Still, a couple years went by, I upgraded to a couple newer Pentax camera bodies and things really started to click in my head when I shot. I started understanding how to really nail exposures in the camera rather than trying to fix them in photoshop. I also, finally realized that the camera had nothing to do with taking good photos. I found out that it is the photographer that takes the good images. It’s the photographer’s learned skills and creative eye that make the images.

I still remember the day I shot this image. I finally figured out what exposing to the right was.

This image is where I learned about shooting just after sunset to bring out rich colors the eye can’t see.

I also started working on portraiture during my Pentax days.

My first lit shot, the day I got my wireless triggers.

My first time shooting another person. I was nervous as hell.

My second time shooting another person, still super nervous.

A little over a year ago I sold all of my Pentax Gear and switched to Canon. I wanted a full frame camera and Pentax didn’t look to have one in their future. I purchased a Canon 5D, which was first produced around 5 years ago. It had an amazing reputation as a Landscape and Portrait camera. I had heard nothing but great things about it and it was in my price range, so I went for it. I bought a Canon 17-40mm F/4 lens for Landscape shooting. I use a Pentax 70-210 F/4 that has been adapted to fit Canon EOS cameras as my mid-range telephoto. I have a Tamron 28-75mm F/2.8 as my all purpose lens and a Sigma 50mm F/1.4 as my portrait/shallow depth of field lens.

Here’s where I am today, getting the exposures right in the camera and making creative choices.

Shot of my Dad on white seamless

My Friend Amber.

Looking back over the past 6 years, I have realized a few things.

1. Photography is frustrating at times, it can be difficult and you never stop learning.
2. Although frustrating at times, when things start to click and you make your first successful image, the feeling you get is very rewarding , you realize all of the frustrating times in the past were well worth it.
3. Upgrading cameras every year is foolish and a waste of money. The camera does not take good pictures, you do. I know feel that you shouldn’t upgrade camera equipment unless you know that you have exceeded it’s limitation.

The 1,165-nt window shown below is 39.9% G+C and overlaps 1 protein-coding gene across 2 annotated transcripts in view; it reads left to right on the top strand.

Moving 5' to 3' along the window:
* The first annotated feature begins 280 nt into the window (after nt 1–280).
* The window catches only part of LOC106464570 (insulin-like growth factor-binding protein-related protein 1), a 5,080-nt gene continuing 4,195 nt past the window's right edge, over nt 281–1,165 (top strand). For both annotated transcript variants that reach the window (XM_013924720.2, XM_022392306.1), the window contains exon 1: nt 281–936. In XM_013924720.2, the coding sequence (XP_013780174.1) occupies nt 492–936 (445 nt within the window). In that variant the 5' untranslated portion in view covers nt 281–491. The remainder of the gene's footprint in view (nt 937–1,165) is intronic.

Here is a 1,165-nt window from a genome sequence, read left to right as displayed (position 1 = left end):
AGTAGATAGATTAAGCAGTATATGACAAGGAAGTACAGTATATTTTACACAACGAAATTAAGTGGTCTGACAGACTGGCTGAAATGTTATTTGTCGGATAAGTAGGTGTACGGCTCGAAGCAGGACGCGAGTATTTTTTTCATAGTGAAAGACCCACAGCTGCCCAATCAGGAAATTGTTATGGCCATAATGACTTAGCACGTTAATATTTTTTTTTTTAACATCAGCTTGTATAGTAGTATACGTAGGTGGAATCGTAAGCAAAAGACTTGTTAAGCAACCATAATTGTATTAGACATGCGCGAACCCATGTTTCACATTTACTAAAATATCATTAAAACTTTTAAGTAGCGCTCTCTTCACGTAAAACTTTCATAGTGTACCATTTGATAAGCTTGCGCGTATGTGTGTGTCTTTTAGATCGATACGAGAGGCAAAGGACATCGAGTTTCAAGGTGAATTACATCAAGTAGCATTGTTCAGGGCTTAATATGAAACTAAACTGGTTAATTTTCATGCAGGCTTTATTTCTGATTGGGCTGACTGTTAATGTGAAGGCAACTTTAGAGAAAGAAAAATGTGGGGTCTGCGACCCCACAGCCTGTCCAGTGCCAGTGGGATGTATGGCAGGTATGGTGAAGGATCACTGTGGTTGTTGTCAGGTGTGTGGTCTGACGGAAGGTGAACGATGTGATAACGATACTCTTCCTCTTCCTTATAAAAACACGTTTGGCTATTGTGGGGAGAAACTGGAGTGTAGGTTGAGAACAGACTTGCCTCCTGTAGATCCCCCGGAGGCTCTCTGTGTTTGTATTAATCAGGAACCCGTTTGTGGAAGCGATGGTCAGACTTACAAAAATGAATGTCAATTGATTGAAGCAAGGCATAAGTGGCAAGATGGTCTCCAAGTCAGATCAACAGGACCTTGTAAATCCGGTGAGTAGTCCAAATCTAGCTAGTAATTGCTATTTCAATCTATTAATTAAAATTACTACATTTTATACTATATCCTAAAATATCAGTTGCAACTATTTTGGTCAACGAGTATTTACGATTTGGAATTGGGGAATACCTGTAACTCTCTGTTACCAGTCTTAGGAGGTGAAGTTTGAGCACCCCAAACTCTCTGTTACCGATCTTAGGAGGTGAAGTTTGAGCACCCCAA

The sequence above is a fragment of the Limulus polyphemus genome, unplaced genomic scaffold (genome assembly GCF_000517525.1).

4. Stick with it, get frustrated, shoot, shoot, shoot, ask questions, embrace the feedback whether good or bad, keep learning, keep shooting and one day you will feel the rewards of the years and years of work and frustrations. Trust me, it’s well worth it.
5. I still get nervous before every portrait shoot. Once I get into the shoot, the nerves go away and I have a blast. I think if I ever stop feeling this way, I should hang it up.
6. Finally I have learned that I still have a long way to go and I am ok with that. The day I stop learning and stop pushing myself to create better images is the day I will sell my gear.

Homegrown 2010 – Ancillary Arts Night (Night Two)

The theme last night was Ancillary Arts Night.
First I visited the Homegrown Photography Exhibit and Music video show.
Here are my images from last year’s homegrown, in this Year’s Photo Exhibit.
All of the images will be moved to Teatro Zuccone for the remainder of Homegrown.
After the Photo Exhibit, I stopped in at Teatro Zuccone to get some shots of the Poetry Showcase.


A walk through my image processing

As you can see, my sensor needs a serious cleaning.
Too many lens changes over the past couple days.
Final Image
That is my landscape workflow in a nutshell, it isn’t the same every time. Lots of times I will adjust levels and color balance, but this was pretty true to what I saw already.
p.s. I forgot to add that, before sharpening I duplicate the layer, sharpen the top image and mask off the spots that do not need sharpening (such as water, clouds, etc..)

Cloverland Community Center

After first seeing images from Nate Lindstrom of the abandoned Cloverland Community Club nearly a year ago I finally got out there yesterday. Another local photographer, Justin Sinks joined me on the exploration. A couple locals stopped by to see what we were up to. Unfortunately over the last year or two, people have vandalized the building and removed many of it’s articles. Apparently up until a couple of years ago everything was pretty well in tact, including all of the dishes, school books, chalkboards, etc.. were all there. It is unfortunate.